GREEN  City officials made sure to let the courtroom know how much the historical Lichtenwalter Schoolhouse meant to the community during a hearing for two juveniles who admitted their part in setting the historic structure on fire in August.

Communications Director Valerie Wolford read a statement from city officials on Sept. 23 in Summit County Juvenile Court Judge Linda Teodosio’s courtroom as she ordered the teens to serve 150 hours of community service, undergo counseling and pay restitution for their roles in setting the schoolhouse on fire.

"Ask Green residents, what their first thought was when they heard that the historic Lichtenwalter Schoolhouse was destroyed by fire," the statement read. "Heartbroken. Devastated. Deeply saddened. Once they heard it was destroyed by arson, their emotions turned to anger and disbelief. How could someone be so heartless or stupid?"

The two juveniles admitted to two counts of breaking & entering and two counts of vandalism. Teodosio also ordered the teens to serve one year probation, attend school and obey school rules.

A third juvenile still faces charges in the case.

In addition to the juveniles, two adults, 19-year-old Mathew Swan and 18-year old Brandyn McCrosky, were charged in Summit County Common Pleas Court with arson (fourth-degree felony), two counts of breaking and entering (fifth-degree felony), vandalism (fifth-degree felony) and petty theft (first-degree misdemeanor).

The city’s statement went on to detail the history of the schoolhouse built in 1885 which was on property now owned by the Akron-Canton Airport. It was moved into the park in the 1960s by Joseph Boettler. The community then gathered together from 1999 to 2002 to raise money to restore the schoolhouse.

"Our community chose to preserve the history of this school," the statement read. "The history of a way of life. The history of the beginning of public school in America. And the history of individuals – the students that attended school there all those years ago. The families whose names are still known because they are the names of our streets – Boettler, Koons, Heckman, Steese, Thursby and so on."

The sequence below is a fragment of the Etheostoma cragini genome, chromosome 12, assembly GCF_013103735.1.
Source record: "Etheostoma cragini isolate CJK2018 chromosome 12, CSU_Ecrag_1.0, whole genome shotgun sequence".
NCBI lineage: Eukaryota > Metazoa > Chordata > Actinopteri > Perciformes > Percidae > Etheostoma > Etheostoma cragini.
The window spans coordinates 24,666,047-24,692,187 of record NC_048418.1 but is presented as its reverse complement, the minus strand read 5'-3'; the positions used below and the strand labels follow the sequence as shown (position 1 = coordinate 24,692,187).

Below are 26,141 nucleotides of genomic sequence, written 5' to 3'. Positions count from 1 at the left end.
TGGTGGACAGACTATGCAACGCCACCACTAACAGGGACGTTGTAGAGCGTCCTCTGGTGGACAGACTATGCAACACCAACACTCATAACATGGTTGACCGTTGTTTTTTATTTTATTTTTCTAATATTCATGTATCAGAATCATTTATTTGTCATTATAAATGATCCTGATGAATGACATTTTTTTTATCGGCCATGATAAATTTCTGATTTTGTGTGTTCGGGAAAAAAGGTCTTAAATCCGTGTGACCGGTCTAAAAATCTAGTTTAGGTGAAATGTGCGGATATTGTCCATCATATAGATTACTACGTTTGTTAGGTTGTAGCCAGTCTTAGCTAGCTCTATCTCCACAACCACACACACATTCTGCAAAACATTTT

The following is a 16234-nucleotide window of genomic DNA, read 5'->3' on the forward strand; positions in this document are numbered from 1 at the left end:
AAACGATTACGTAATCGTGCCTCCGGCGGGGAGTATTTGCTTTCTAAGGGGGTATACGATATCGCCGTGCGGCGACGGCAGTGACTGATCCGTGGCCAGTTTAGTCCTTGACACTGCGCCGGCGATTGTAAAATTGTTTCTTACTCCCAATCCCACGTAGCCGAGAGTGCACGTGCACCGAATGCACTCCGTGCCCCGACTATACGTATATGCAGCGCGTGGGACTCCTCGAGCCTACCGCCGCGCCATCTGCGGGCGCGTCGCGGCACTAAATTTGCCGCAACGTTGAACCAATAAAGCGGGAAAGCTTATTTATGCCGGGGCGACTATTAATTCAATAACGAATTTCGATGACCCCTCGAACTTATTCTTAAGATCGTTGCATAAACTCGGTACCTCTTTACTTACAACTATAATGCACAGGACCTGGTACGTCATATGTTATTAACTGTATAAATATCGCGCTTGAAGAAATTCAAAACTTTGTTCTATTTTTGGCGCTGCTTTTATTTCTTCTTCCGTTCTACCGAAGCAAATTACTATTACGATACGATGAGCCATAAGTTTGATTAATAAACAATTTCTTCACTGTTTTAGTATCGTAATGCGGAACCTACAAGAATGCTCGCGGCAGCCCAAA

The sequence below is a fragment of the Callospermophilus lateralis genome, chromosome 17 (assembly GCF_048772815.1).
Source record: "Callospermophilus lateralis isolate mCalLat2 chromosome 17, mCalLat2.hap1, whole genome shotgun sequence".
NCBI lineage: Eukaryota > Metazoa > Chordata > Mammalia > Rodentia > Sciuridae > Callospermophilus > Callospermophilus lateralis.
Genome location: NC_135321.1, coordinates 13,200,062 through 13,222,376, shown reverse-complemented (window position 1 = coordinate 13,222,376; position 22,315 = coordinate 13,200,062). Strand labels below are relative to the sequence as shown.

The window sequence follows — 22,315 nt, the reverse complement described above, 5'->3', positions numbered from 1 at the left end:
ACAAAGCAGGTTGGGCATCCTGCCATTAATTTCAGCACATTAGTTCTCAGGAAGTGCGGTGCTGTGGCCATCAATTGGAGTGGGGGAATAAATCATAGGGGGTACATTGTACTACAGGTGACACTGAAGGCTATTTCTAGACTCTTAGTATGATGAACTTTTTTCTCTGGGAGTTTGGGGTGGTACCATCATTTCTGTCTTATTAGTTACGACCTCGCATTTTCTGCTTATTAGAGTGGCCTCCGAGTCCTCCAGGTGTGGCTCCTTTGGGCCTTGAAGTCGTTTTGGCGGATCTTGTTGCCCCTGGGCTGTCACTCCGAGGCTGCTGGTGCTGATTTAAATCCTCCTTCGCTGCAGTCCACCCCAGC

The schoolhouse was most recently used by third graders from Green Local Schools.

"On Aug. 9, you also made a choice," the statement read. "We can only conjecture the reason for your choices. But in the end, your choice was wrong, senseless, heartless and truly hurtful to a community, and to the legacy that community built for its future children and the memorial it created to its founding families. Your choice defaced our memories. Your choice, not only did hundreds of thousands of dollars in damage, but left a huge hole in the hearts of individuals including the fifth generation of Boettlers and the many who now call Green home."

The suspects gained access by breaking a window and unlocking a door of the schoolhouse. Inside desks were flipped and papers were lit on fire.

Wolford said the city didn’t win by reading this statement as the building loss cannot be replaced to what it was.

"It is sad we even had to share the statement," Wolford said.

The city has not made a final decision for the schoolhouse moving forward, but there is hope it can be rebuilt. The walls are expected to be stabilized for winter as the city works to come up with a plan for the future of the schoolhouse.